Russia continues to wage hybrid warfare across Europe and the United States, and—for the most part—the West has been slow to respond, leaving some to ask – did the first Cold War ever really end, before this new conflict began?
Former CIA and NSA chief Gen. (ret.) Michael Hayden joined Gen. (ret.) Wesley Clark, former Supreme Allied Commander of NATO, to talk about what should be learned from “the first Cold War,” and what’s different—or the same—this time around.
Below are a few of their comments, from a Hayden Center event at George Mason University:
- Clark: “This is the old Soviet system in attitude, but with more levers of power and a man in charge who is more of a risk-taker. For us, we’ve got the challenge compounded by the ascent of China and by fractious politics here at home. Is there a way through it? Of course. But we’ve got to have a strategy, and we can’t wait until the next war to create one.”
- Hayden, on Russia’s info-warfare in Crimea: “It should have been obvious, but the Russian information bubble over the Crimean operation was so strong that reasonable people in Western Europe looked upon this as a far more complex situation than it really was, and it froze them into political inaction for long enough for the Russians to establish a new reality in Crimea.”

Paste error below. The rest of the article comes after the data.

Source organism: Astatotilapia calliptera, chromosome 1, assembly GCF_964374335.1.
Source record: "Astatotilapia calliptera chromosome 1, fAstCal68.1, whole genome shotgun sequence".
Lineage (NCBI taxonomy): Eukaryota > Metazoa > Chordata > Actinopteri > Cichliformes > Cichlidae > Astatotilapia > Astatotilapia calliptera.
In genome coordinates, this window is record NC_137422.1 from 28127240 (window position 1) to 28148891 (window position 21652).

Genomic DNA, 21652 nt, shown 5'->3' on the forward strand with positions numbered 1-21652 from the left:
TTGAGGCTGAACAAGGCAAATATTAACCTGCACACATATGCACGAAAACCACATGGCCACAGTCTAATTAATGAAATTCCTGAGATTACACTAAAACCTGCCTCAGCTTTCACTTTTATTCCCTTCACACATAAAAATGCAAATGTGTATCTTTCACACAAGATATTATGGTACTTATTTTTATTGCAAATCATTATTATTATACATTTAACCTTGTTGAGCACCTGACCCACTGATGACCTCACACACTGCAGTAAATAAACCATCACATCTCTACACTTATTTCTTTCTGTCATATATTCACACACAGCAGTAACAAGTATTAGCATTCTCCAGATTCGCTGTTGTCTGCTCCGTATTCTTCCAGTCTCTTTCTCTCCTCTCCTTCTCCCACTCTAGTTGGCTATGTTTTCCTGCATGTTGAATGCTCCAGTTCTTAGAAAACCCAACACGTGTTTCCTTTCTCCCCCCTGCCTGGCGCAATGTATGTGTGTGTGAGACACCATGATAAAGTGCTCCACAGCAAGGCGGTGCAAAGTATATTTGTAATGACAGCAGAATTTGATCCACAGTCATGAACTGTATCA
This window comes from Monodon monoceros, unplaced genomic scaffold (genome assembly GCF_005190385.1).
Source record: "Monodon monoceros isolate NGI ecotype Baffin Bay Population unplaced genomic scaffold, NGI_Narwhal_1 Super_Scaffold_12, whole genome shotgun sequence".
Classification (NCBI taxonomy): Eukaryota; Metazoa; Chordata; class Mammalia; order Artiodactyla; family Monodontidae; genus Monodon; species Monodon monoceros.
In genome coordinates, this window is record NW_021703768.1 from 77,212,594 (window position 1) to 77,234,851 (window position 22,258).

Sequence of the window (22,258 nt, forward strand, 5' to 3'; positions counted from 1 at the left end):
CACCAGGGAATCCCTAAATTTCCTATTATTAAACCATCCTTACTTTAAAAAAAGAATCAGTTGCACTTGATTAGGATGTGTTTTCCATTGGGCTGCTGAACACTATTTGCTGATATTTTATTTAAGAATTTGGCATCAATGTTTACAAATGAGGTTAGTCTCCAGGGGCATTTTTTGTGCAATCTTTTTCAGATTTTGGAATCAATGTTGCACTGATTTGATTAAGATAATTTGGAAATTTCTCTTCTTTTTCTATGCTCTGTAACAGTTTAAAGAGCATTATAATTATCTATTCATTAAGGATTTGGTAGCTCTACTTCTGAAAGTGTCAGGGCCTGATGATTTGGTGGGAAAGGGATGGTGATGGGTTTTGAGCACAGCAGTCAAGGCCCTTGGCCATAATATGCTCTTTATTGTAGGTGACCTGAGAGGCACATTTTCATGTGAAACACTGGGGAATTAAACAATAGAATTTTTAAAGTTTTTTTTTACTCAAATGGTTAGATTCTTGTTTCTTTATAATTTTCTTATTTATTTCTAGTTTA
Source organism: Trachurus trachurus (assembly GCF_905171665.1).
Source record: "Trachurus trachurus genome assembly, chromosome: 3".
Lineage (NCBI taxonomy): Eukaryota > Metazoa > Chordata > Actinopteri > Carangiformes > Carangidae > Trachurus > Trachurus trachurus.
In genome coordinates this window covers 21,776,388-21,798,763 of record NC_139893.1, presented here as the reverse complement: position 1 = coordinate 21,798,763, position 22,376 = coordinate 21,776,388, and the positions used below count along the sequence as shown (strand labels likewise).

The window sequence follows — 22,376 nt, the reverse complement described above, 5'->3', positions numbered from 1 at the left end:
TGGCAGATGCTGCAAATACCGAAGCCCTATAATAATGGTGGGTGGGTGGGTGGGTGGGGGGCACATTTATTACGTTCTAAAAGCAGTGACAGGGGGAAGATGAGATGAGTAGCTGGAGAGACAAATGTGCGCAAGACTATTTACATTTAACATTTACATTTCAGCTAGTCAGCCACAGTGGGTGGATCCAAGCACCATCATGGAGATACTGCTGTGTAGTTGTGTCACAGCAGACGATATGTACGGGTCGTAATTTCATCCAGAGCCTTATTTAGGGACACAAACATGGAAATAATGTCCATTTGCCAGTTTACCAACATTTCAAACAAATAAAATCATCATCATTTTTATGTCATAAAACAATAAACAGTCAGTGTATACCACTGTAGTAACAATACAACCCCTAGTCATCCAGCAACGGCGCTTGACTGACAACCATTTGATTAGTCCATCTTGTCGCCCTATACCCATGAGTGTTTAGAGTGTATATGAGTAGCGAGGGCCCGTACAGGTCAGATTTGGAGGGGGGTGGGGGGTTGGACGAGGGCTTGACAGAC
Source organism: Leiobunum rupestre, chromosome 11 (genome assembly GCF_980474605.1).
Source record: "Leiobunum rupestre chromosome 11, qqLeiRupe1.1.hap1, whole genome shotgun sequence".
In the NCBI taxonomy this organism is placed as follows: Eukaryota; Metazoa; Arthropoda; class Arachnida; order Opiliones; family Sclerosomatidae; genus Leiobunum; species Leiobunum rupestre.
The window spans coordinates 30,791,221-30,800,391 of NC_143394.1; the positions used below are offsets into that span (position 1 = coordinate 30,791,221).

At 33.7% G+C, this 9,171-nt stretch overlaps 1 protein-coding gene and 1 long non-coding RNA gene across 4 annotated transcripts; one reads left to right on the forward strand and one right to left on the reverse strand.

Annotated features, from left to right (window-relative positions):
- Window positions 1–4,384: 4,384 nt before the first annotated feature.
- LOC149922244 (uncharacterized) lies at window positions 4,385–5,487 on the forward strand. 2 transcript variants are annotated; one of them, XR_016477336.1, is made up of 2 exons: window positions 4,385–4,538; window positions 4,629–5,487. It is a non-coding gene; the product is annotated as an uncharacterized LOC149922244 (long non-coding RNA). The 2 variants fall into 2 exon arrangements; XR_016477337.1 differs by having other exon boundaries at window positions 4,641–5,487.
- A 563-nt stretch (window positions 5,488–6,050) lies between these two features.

- Clark, on countering Russian economic influence: “We don’t have a sovereign wealth fund. We don’t have any way in the U.S. government to go in and actually put businesses in Ukraine, to build power plants and things. If you go to Wall Street, they’ll say the risk is too high. So who’s going to take that risk, to put $50 million to get a plant started? We’d rather sell $150 million of military supplies…I understand that, but military supplies alone are not enough. You have to build the economies, jobs and infrastructures in these countries, because that’s the principle avenue of Russian advancement. They have money, and when you need money, your Russian friend will get you those resources if it’s strategic in the Russian view.”
The full event will soon be available to watch on the YouTube Channel of the Michael V. Hayden Center for Intelligence, Policy and International Security.